3157 of C. lindemuthianum were identified as race 65, while isolates 3153, 3154, 3155 and 3135 were identified as race 81 (Table 4).
 


 DISCUSSION

The variation in colony growth sensitivity of C. lindemuthianum isolates from common bean to benzemidazole fungicides (benomyl, carbendazim and thiophanate-methyl) has been reported in several studies in Brazil with ED50 ranging from 1 to 1000 μg/mL (Maringoni and Barros, 2002; Sartorato, 2007; Sartori and Maringoni, 2007). On this study we detected an low sensitivity of colony growth of C. lindemuthianum isolates from green beans to benzimidazoles fungicides (carbendazim and thiophanate-methyl) (Table 1). The low sensitivity of conidial germination from C. lindemuthianum isolates evaluated on this study to carbendazim and thiophanate-methyl agrees with Maringoni and Barros (2002), where isolates from common beans were also resistant to these fungicides.
 
C. lindemuthianum isolates from common beans also exhibit variation in colony growth sensitivity to chlorothalonil with ED50 ranging from 10 to 800 μg/mL (Rava et al., 1998; Maringoni and Barros, 2002), results similar to the obtained in this study for green beans isolates. Most isolates here evaluated showed an ED50 from 100 to 1000 μg/mL for colony growth to chlorothalonil + thiophanate-methyl, results discrepant to those obtained by Balardin and Rodrigues (1995) and Sartori and Maringoni (2007), who reported inhibition of C. lindemuthianum isolates from common beans to concentrations ranging from 10 to 100 μg/mL. Regarding conidial germination, chlorothalonil was the most effective fungicide (ED50 < 1 μg/mL), while thiophanate-methyl did not show a satisfactory result (ED50 > 1000 μg/mL). These results show that the best performance of the mixture chlorothalonil + thiophanate methyl (ED50 from 10 to 100 μg/mL) in comparison with thiophanate-methyl alone is due to the chlorothalonil activity, showing the absence of a synergistic action between these fungicides.
 
C. lindemuthianum isolates evaluated in this study showed an ED50 for mancozeb and the mixture mancozeb + copper oxychloride higher to those described by Rava et al. (1998) for isolates from common beans, indicating a lower sensitivity of these isolates to these chemicals. No information about the sensitivity of C. lindemuthianum isolates to copper oxide was found, although Tsai et al. (2006) evaluated isolates of C. gloesporioides and C. musae from fruit species and found and ED50 ranging from 10 to 100 μg/mL for cupric fungicides, values lower to those found on this study.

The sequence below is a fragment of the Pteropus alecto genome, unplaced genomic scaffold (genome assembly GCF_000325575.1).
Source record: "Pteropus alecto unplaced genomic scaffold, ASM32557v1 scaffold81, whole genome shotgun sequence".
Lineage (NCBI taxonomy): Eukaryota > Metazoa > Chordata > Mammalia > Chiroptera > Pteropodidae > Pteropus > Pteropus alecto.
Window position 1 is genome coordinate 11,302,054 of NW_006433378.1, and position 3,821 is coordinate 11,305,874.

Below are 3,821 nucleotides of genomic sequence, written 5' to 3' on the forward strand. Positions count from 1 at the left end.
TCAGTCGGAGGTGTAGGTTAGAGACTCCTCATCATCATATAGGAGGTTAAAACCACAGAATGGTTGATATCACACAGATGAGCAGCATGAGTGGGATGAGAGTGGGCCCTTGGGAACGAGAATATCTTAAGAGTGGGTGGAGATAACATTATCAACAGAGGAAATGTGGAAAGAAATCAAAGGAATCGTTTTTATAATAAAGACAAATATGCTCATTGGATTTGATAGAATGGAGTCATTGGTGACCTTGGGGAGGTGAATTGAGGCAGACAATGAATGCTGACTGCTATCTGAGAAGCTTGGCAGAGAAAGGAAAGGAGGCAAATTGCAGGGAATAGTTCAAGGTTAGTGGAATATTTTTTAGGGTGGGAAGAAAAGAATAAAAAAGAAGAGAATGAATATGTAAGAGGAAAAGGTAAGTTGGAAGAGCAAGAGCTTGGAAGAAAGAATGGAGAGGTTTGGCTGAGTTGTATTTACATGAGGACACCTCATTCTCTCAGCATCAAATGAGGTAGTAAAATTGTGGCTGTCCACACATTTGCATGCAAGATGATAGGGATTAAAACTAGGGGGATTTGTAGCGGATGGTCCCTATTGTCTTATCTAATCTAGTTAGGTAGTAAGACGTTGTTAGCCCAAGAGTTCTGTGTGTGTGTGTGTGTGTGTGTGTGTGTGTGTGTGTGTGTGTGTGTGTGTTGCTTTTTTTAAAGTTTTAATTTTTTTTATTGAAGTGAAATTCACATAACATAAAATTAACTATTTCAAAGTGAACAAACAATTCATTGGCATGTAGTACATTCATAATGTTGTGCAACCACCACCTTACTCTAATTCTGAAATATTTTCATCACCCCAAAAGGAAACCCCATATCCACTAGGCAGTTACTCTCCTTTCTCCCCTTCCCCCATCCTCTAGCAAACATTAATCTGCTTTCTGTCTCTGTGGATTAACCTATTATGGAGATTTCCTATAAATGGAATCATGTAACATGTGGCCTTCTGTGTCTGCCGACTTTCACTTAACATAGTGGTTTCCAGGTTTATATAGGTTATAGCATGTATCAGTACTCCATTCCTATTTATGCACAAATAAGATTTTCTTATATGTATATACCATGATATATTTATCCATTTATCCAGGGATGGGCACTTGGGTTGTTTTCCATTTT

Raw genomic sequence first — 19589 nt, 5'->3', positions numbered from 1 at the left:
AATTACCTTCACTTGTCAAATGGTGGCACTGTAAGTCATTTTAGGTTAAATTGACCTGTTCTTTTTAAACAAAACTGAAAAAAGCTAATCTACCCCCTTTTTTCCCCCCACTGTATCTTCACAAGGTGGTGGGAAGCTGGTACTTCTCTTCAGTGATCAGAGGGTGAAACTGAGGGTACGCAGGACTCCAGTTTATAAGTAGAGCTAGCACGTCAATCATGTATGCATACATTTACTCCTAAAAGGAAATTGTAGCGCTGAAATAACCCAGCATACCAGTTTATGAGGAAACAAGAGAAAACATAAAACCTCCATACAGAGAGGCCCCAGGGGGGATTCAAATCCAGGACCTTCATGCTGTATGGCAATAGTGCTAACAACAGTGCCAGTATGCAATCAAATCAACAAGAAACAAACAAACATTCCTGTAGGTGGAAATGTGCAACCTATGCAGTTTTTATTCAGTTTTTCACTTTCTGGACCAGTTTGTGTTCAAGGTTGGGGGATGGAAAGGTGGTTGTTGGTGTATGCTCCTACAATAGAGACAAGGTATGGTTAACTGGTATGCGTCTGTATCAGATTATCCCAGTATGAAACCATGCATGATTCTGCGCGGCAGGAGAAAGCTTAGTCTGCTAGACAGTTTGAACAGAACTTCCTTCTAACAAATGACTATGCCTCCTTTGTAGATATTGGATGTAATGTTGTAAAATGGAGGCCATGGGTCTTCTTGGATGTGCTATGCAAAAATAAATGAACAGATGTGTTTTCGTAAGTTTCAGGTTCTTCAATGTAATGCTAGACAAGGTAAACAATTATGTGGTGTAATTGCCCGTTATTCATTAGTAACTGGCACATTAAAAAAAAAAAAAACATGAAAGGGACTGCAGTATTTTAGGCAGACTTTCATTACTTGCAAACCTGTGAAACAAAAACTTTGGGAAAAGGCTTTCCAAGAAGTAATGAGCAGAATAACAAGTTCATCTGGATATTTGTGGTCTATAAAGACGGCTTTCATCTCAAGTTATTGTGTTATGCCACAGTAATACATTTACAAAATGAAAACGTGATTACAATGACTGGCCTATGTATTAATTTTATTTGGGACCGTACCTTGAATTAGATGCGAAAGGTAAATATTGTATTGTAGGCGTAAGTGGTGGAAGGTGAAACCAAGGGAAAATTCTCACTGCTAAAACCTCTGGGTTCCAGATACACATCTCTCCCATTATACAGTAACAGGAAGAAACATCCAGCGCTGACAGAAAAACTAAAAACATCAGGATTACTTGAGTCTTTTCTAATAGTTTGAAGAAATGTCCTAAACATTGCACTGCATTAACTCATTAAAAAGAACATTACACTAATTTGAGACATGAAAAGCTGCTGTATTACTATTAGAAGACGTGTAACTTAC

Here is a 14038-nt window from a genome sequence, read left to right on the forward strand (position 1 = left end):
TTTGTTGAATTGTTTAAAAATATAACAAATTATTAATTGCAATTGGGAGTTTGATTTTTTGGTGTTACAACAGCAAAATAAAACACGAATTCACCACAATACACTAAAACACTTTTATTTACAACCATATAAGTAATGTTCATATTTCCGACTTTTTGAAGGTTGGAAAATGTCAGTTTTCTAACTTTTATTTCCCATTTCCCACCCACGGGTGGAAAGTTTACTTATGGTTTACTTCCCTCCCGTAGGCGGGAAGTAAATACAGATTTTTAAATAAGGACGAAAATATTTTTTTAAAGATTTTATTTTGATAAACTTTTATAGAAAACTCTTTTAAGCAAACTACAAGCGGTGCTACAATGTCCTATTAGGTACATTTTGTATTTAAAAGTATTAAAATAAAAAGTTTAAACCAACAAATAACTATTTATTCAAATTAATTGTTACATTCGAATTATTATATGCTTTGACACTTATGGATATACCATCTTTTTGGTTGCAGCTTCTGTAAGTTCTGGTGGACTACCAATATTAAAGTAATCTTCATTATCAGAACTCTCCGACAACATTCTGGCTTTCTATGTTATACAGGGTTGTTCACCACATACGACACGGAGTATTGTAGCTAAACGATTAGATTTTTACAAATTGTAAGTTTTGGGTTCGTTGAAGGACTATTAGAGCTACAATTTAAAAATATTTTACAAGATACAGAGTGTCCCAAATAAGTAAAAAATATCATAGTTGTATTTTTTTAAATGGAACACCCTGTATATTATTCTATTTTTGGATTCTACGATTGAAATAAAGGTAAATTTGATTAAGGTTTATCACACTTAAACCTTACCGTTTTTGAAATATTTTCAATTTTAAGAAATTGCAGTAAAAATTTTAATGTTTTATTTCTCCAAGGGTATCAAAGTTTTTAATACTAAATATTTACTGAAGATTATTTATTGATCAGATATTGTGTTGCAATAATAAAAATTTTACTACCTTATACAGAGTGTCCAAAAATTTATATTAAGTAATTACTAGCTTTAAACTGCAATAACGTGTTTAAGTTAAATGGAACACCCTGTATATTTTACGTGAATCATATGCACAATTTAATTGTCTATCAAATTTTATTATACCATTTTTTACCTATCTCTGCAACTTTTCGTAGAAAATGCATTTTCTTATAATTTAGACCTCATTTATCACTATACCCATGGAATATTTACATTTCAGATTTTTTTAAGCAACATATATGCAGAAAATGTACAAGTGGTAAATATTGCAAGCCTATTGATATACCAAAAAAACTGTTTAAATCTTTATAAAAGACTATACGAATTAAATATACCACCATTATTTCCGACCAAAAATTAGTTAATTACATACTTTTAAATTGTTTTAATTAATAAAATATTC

ED50 values for the colony growth to pyraclostrobin found on this study were lower to those reported by Sartorato (2007) for C. lindemuthianum isolates from common beans (ED50 of 187.5 μg/mL) and close to the results obtained by Sartori and Maringoni (2007) to trifloxystrobin, a strobilurin from the same group of pyraclostrobin. However, colony growth sensitivity of C. lindemuthianum isolates from green beans was reduced for the mixture metiram + pyraclostrobin, which most of the isolates had and ED50 ranging from 100 to 1000 μg/mL, concentration higher than that reported by Tsai et al. (2006) for C. gloesporioides and C. musae (ED50 from 10 to 100 μg/mL). There is no information about conidial germination sensitivity from C. lindemuthianum isolates to pyraclostrobin and metiram + pyraclostrobin, however, there is information about other fungi, such as Cylindrocladium candelabrum on eucalyptus (Ferreira et al., 2006) and Cercospora sojina on soybean (Zhang et al., 2012), demonstrating the sensitivity of conidial germination of these fungi to strobilurins.
 
Pyraclostrobin was also the most effective fungicide for the control of anthracnose on green bean leaves, a result that agrees with Conner et al. (2004) and Gillard et al. (2012) for white and common beans, respectively. The high sensitivity of isolates here evaluated to metiram + pyraclostrobin may have occurred due probably to the sensitivity showed by them to the pyraclostrobin. There are no reports of C. lindemuthianum sensibility to metiram and copper oxide.
 
The disease severity reduction found on this study for the mixture chlorothalonil + thiophanate-methyl, compared to thiophanate-methyl alone, demonstrates the sensitivity of C. lindemuthianum isolates to chlorothalonil and the low sensitivity to benzimidazole fungicides, results also observed by Garcia et al. (2007) in common beans.
 
According to Bashir et al. (1985), benomyl and chlorothalonil were effective for the control of anthracnose on mung bean; results similar to those obtained in this study to chlorothalonil, but differed for thiophanate-methyl, fungicide with mode of action similar to benomyl. Castro et al. (1991) also reported the efficiency of chlorothalonil for the control of anthracnose in common beans.
 
The efficiency of mancozeb and mancozeb + copper oxychloride observed on this study in reducing the severity of anthracnose on green bean leaves also agrees with Castro et al. (1991), who reported a disease severity reduction in common beans treated with these chemicals. The authors also demonstrated the effectiveness of carbendazim in controlling the anthracnose in common beans, result not observed on this study with green bean isolates.
 
Studies with C. lindemuthianum isolates from common beans also identified the prevalence of races 65 and 81 in Brazil (Somavilla and Prestes, 1999; Carbonell et al., 1999; Thomazella et al., 2002). Until now there was no information about the races of C. lindemuthianum that occur on green beans demonstrating that genotypes with resistance to races 65 and 81 of C. lindemuthianum should be used in genetic breeding programs of green beans, aiming the incorporation of resistance genes to anthracnose in susceptible cultivars.


 CONFLICT OF INTEREST

The authors have not declared any conflict of interest.


 ACKNOWLEDGEMENTS

The authors thank the Coordination of Improvement of Higher Education Personnel (CAPES, Brazil) for the granting of the scholarship to the first author.